And now turning to margins. Adjusted gross margin declined 120 basis points over prior year to 37.8%, driven by lower sales volume, input cost inflation, the incremental costs associated with the cyber event and exchange rates. These headwinds more than offset the benefits from business mix, the first quarter price increase in Innerwear, cost savings and less air freight.
With respect to SG&A on a percent of sales basis, our adjusted SG&A expense increased 215 basis points over prior year to 27.7%. The increase was driven by the deleverage of lower sales volume, as well as planned increased investments in brand marketing and technology. These more than offset cost controls and expense efficiencies from our full potential initiatives.
This resulted in adjusted operating margin of 10.2% for the quarter. Our operating margin was in-line with our forecast as the organization did a great job of managing expenses in response to the challenges we face while maintaining brand-related investments.
Turning to cash flow and the balance sheet. We ended the quarter with nearly $1 billion of total liquidity, which included approximately $250 million of cash. Cash flow from operations was a use of approximately $210 million in the quarter, driven primarily by working capital used for inventory. Inventory at the end of the second quarter was up 19% over prior year in units. On a dollar basis, inventory was up 37% due predominantly to inflation, lower second quarter sales, and the early arrival of products for the third quarter commitments.
Inflation alone represented roughly half of the year-over-year increase. We’re confident in the quality of the inventory as approximately 80% of the year-over-year increase is in replenishment Innerwear products.
That said, we did end the quarter with more inventory on hand than planned. We already have a number of initiatives underway to reduce our inventory and we expect by year end that our inventory units will be below last year’s level.
The reduction plans we have in place include temporarily reducing production shifts in our manufacturing facilities as well as strategic actions tied to our segment and supply chain initiative.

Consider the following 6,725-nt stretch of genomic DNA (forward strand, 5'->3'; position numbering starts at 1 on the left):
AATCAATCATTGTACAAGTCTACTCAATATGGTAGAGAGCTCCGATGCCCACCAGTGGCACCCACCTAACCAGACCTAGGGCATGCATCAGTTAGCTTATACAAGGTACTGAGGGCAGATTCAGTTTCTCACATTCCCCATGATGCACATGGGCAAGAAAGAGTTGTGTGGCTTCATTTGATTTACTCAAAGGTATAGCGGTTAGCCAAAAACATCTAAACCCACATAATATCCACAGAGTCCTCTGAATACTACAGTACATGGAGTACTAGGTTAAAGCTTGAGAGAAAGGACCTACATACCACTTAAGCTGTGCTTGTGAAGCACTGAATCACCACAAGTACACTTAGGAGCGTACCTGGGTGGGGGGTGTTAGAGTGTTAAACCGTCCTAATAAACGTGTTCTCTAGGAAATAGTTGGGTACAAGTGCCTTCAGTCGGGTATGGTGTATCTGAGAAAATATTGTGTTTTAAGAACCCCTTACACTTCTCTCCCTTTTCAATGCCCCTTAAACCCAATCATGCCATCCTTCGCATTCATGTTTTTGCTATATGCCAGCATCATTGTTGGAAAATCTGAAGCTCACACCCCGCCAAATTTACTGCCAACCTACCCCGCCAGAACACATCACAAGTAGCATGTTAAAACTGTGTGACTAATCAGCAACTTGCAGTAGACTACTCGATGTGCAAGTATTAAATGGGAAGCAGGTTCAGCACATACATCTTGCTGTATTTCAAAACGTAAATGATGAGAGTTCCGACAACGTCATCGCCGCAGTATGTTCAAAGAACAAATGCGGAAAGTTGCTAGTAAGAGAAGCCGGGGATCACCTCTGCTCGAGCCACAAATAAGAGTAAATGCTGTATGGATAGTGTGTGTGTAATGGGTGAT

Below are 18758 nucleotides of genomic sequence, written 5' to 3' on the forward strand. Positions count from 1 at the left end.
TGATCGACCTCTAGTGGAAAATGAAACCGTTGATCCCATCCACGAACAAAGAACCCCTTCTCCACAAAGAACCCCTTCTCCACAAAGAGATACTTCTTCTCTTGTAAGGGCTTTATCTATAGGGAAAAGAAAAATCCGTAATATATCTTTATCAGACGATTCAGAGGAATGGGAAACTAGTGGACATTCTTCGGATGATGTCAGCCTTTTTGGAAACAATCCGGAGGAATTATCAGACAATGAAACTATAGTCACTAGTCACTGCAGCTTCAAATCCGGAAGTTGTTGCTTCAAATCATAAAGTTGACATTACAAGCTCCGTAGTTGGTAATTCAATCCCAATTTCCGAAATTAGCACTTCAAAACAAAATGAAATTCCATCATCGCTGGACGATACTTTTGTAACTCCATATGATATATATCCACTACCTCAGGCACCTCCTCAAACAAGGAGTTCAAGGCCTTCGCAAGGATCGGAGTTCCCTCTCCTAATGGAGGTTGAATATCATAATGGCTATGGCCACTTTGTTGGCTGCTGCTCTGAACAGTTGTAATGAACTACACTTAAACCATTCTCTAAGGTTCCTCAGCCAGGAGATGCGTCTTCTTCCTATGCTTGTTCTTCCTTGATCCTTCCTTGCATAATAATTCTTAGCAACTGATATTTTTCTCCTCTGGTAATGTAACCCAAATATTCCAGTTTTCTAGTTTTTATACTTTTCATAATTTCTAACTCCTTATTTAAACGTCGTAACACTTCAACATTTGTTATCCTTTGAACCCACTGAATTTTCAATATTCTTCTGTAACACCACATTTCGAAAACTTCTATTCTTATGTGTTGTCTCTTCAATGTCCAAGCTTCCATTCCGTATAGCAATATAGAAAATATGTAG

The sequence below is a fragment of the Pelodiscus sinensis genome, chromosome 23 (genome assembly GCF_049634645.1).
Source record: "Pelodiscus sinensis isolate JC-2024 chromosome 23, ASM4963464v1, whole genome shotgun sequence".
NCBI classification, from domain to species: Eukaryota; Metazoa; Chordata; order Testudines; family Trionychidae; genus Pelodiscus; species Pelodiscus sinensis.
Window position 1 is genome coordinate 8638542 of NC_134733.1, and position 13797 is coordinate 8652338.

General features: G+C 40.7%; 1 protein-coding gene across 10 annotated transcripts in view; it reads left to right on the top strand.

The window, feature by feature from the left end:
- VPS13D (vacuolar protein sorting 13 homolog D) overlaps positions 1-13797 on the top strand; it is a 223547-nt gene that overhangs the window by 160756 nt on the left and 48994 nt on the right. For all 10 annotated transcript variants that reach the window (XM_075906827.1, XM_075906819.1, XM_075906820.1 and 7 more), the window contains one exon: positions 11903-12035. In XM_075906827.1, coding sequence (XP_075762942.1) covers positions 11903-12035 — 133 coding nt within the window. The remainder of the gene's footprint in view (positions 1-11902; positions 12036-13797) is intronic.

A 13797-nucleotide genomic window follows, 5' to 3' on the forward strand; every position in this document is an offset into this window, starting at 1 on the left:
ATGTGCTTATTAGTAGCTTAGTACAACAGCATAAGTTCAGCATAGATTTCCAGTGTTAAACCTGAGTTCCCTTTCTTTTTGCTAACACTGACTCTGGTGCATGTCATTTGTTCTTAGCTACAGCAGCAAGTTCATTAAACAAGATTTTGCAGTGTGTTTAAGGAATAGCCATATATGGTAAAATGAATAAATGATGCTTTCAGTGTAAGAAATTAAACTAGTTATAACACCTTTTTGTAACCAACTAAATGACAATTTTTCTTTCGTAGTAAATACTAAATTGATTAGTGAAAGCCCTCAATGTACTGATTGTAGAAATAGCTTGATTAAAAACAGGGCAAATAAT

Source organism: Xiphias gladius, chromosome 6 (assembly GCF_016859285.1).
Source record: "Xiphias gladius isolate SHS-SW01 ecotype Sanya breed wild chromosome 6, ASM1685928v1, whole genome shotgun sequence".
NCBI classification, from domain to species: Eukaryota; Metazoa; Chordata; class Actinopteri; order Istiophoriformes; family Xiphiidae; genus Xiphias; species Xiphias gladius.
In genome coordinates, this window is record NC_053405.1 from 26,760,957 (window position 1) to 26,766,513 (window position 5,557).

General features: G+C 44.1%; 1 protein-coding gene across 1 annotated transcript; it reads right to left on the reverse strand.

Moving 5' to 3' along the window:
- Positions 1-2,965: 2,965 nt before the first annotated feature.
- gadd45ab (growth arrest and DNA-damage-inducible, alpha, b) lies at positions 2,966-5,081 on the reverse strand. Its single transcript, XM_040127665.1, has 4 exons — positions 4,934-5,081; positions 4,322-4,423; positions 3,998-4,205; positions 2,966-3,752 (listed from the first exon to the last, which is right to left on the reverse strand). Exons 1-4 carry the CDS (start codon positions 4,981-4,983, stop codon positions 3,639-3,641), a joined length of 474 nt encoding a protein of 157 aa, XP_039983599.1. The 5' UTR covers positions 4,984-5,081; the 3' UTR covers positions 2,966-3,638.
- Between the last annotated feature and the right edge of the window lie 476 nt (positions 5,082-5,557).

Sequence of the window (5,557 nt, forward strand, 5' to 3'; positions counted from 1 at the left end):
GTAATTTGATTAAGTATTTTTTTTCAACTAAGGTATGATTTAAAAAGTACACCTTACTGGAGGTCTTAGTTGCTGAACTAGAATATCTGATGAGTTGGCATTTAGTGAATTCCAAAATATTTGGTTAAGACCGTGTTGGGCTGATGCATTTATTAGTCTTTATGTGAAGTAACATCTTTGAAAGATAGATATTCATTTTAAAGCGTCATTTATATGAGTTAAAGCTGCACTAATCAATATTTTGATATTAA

On top of those is our ongoing initiative to reduce SKUs. We have plans to further reduce SKUs by another 30% with some of the benefit coming this year. The impact from these actions is reflected in our updated financial guidance.
And now turning to guidance. Looking at the second half of the year, we reduced our sales and profit outlook to reflect the changes in FX rates, the short-term costs associated with our inventory reduction actions, as well as an assumption that slow consumer demand continues and the retail environment remains challenging.
With respect to sales, although we expect the second half to be down low to mid-single-digits as compared to prior year, sales are still expected to be well above pre-pandemic levels.
We are continuing to invest in our brands, and we are seeing good consumer engagement, and we’re launching new product innovation. Touching on the quarters, we expect better year-over-year sales performance in the third quarter as compared to the fourth quarter. This outlook is driven by initial back-to-school commitments and the shipments of our initial Champion fall/winter product sets.
Turning to margins, at the midpoint, we expect gross margin in the second half to decline approximately 350 to 400 basis points over prior year, with a larger year-over-year impact in the third quarter as compared to the fourth.
This is driven by three main factors. First, the impact from inflation as higher input costs work their way off the balance sheet and onto our P&L. This is unchanged from our prior outlook. Second, the deleverage impact related to lower sales. And third, the incremental costs related to our actions to reduce inventory by year-end.
Looking at our outlook for operating margins. At the midpoint, we expect second half operating margins to be down slightly more than 400 basis points as compared to last year. The incremental pressure relative to our prior outlook is a function of the deleverage from lower gross profit dollars as we remain committed to investing in our brands and technology.
We expect greater year-over-year impact from the third quarter as compared to the fourth. And lastly, we expect to generate approximately $400 million in cash flow from operations in the second half, which is more than sufficient to support our full potential investments and our dividend.
For the full year, we expect cash flow from operations to be essentially breakeven. The change relative to our prior outlook is due to the lower profit outlook and a working capital impact from the higher-than-planned inventory dollars.